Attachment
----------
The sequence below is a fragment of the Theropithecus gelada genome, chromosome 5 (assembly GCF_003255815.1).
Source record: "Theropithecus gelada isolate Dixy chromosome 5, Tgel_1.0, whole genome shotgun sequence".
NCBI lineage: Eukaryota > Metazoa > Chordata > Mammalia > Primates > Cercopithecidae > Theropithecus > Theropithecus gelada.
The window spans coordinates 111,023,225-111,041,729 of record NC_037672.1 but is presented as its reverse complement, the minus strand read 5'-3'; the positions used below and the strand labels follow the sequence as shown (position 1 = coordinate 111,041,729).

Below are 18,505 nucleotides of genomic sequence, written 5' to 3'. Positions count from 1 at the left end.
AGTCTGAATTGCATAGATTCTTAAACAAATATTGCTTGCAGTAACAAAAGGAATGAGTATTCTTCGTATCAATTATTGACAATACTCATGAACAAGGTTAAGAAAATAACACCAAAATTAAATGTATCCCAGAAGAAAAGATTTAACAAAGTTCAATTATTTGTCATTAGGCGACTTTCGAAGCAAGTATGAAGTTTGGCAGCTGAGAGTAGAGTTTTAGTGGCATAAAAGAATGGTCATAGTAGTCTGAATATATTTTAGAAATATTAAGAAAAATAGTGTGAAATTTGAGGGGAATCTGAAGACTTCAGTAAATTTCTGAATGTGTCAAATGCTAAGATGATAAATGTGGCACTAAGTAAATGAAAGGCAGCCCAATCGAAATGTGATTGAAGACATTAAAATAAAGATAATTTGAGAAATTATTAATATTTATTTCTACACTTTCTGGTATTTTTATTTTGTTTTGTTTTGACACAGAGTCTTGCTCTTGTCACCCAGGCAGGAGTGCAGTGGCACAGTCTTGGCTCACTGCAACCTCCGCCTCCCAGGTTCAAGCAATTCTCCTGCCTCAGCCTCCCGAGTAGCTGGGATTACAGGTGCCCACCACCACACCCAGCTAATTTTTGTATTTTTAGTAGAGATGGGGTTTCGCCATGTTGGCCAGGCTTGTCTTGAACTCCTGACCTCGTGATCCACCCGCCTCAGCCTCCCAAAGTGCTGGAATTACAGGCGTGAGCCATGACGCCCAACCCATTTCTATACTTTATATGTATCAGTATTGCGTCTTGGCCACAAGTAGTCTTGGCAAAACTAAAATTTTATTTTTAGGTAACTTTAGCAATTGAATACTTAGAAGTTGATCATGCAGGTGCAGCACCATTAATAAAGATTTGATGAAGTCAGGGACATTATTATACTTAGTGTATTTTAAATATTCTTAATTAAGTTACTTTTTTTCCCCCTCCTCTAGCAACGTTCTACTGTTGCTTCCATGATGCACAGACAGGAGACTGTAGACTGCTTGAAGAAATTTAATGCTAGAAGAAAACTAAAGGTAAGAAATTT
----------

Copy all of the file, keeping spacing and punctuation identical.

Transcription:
The sequence below is a fragment of the Theropithecus gelada genome, chromosome 5 (assembly GCF_003255815.1).
Source record: "Theropithecus gelada isolate Dixy chromosome 5, Tgel_1.0, whole genome shotgun sequence".
NCBI lineage: Eukaryota > Metazoa > Chordata > Mammalia > Primates > Cercopithecidae > Theropithecus > Theropithecus gelada.
The window spans coordinates 111,023,225-111,041,729 of record NC_037672.1 but is presented as its reverse complement, the minus strand read 5'-3'; the positions used below and the strand labels follow the sequence as shown (position 1 = coordinate 111,041,729).

Below are 18,505 nucleotides of genomic sequence, written 5' to 3'. Positions count from 1 at the left end.
AGTCTGAATTGCATAGATTCTTAAACAAATATTGCTTGCAGTAACAAAAGGAATGAGTATTCTTCGTATCAATTATTGACAATACTCATGAACAAGGTTAAGAAAATAACACCAAAATTAAATGTATCCCAGAAGAAAAGATTTAACAAAGTTCAATTATTTGTCATTAGGCGACTTTCGAAGCAAGTATGAAGTTTGGCAGCTGAGAGTAGAGTTTTAGTGGCATAAAAGAATGGTCATAGTAGTCTGAATATATTTTAGAAATATTAAGAAAAATAGTGTGAAATTTGAGGGGAATCTGAAGACTTCAGTAAATTTCTGAATGTGTCAAATGCTAAGATGATAAATGTGGCACTAAGTAAATGAAAGGCAGCCCAATCGAAATGTGATTGAAGACATTAAAATAAAGATAATTTGAGAAATTATTAATATTTATTTCTACACTTTCTGGTATTTTTATTTTGTTTTGTTTTGACACAGAGTCTTGCTCTTGTCACCCAGGCAGGAGTGCAGTGGCACAGTCTTGGCTCACTGCAACCTCCGCCTCCCAGGTTCAAGCAATTCTCCTGCCTCAGCCTCCCGAGTAGCTGGGATTACAGGTGCCCACCACCACACCCAGCTAATTTTTGTATTTTTAGTAGAGATGGGGTTTCGCCATGTTGGCCAGGCTTGTCTTGAACTCCTGACCTCGTGATCCACCCGCCTCAGCCTCCCAAAGTGCTGGAATTACAGGCGTGAGCCATGACGCCCAACCCATTTCTATACTTTATATGTATCAGTATTGCGTCTTGGCCACAAGTAGTCTTGGCAAAACTAAAATTTTATTTTTAGGTAACTTTAGCAATTGAATACTTAGAAGTTGATCATGCAGGTGCAGCACCATTAATAAAGATTTGATGAAGTCAGGGACATTATTATACTTAGTGTATTTTAAATATTCTTAATTAAGTTACTTTTTTTCCCCCTCCTCTAGCAACGTTCTACTGTTGCTTCCATGATGCACAGACAGGAGACTGTAGACTGCTTGAAGAAATTTAATGCTAGAAGAAAACTAAAGGTAAGAAATTT